07 Sep 15
Written by Roger Brooks & David Bunzel

Who is the most lucrative target of the Millennials….and why?


What does the research show?

Everyone talks about the value and long-term importance of the Millennial generation.  But, how many companies have defined and focused on this lucrative segment within the demographic which will drive brand loyalty and advocacy: the College Millennial?

To put this into perspective, consider some key facts about Millennials as a whole from a 2014 report published by Brookings Now[1]:

College Millennials

Economic Power

According to the Decennial Census and American Community Survey, about 61% of adult Millennials have attended college, whereas only 46% of the Baby Boomers did so, with fully a third (34%) having at least a bachelor’s degree[4]….the best-educated generation in history!

In terms of the economic power, a Federal Reserve Board of San Francisco study reported in May 5, 2014 that there is an $830,000 difference in life time earnings between getting a college education over just a high school diploma[5].  Thus, while one-third has college degrees, College Millennials represent a disproportionate share of the $1 trillion market.

As shown in the chart below from this same Pew Research study, the largest and most striking income disparities between college graduates and those with less education surface in the Millennial generation.

Social Media Engagement

Common belief is that the vast majority of Millennials are engaged with social media.  As shown below, however, the college student segment is far more engaged than other Millennials, including newer fast growing platforms such as Instagram and SnapChat.

And, very important, social media plays a significant role in acquiring brand awareness and in the path-to-purchase.  This was detailed in a study co-lead by DigitalMediaIX analyst, Roger Brooks, The Virtuous Circle: The Role of Search and Social Media in the Purchase Pathway[6].

What Does This Mean?

So what are the implications for marketers and advertisers?

  • With heavier social media usage and far higher income, targeting the College Millennial segment of the Millennial generation offers the most favorable ROI on digital and social media advertising investment.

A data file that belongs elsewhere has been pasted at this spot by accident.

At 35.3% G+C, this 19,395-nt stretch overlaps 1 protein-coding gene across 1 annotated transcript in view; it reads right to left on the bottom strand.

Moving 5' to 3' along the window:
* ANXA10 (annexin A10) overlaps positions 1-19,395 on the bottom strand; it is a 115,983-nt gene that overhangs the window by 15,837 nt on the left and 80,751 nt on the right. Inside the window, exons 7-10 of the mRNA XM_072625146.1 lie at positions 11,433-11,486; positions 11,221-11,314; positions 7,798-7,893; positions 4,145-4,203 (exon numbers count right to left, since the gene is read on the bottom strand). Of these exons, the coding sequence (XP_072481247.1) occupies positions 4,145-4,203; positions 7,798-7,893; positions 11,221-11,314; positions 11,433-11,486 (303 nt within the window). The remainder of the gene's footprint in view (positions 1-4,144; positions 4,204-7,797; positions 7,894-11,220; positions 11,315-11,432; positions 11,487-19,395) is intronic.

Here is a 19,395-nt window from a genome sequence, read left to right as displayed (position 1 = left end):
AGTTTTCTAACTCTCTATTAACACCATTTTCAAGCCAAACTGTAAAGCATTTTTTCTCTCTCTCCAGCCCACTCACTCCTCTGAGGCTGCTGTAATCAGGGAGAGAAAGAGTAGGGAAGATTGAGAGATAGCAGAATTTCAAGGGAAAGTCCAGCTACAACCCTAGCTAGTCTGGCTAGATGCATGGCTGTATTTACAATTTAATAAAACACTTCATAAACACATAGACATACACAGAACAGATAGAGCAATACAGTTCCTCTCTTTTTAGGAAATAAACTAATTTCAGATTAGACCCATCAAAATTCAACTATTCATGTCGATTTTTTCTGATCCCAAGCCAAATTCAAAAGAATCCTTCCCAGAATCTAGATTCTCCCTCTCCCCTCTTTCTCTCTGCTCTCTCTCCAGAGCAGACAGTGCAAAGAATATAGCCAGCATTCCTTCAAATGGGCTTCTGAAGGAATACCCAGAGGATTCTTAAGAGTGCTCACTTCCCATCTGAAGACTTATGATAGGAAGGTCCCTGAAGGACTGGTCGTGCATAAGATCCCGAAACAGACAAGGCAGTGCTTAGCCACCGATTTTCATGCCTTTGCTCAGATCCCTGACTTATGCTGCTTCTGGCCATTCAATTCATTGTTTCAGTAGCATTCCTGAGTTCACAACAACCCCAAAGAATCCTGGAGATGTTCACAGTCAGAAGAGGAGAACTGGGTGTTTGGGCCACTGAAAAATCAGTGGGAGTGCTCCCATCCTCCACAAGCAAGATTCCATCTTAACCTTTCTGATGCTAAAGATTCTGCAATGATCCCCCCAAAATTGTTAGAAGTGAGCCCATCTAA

• College students can be particularly attractive….
    • Given their extremely high social media usage, and
    • High social media engagement in some categories, (e.g. 88% smart phones, 82% laptops, 74% apparel)[7] .
  • Understanding and leveraging social media engagement on brands within your category can further optimize digital media planning and placement and campaign ROI, while increasing competitive advantage more generally.
  • Incorporating a brand’s social good in an overall messaging strategy, if legitimate, will likely further enhance trial, adoption, and brand advocacy.
  • While “trust” has long been a fundamentally important brand attribute, establishing this with Millennials may be particularly challenging.

As indicated above, DigitalMediaIX’s data insights captures social media usage among preferred brands, as well as other important brand related attitudes and behaviors such as key purchase drivers and path-to-purchase, among U.S. and Chinese college students.  Gaining a brand foothold in the early years of College Millennials can help optimize the opportunity to build life-time brand loyalty and advocacy as well as enjoy the benefits of free/earned media.


[1] Fred Dews, 11 Facts about the Millennial Generation, (Brookings Now, June 2. 2014) http://www.brookings.edu/blogs/brookings-now/posts/2014/06/11-facts-about-the-millennial-generation

[2] Cone Communications Social Impact Study of 1,200+ U.S. adults (October 2013)

[3] Millennials in Adulthood, (Pew Research Center (March 7, 2014)

[4] The Rising Cost of Not Going to College, (Pew Research Center (February 11, 2014) http://www.pewsocialtrends.org/2014/02/11/the-rising-cost-of-not-going-to-college/

[5] Mary C. Daly and Leila Bengali, Is It Still Worth Going to College? (FRBSF Economic Letter, May 5. 2014) http://www.frbsf.org/economic-research/publications/economic-letter/2014/may/is-college-worth-it-education-tuition-wages/

[6] (http://www.wpp.com/wpp/marketing/digital/the-virtuous-circle/

[7] Fall 2014 DigitalMediaIX study

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